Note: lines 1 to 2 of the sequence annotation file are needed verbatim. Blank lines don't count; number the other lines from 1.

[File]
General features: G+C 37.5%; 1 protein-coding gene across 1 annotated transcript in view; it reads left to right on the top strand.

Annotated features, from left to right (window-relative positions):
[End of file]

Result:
General features: G+C 37.5%; 1 protein-coding gene across 1 annotated transcript in view; it reads left to right on the top strand.

Annotated features, from left to right (window-relative positions):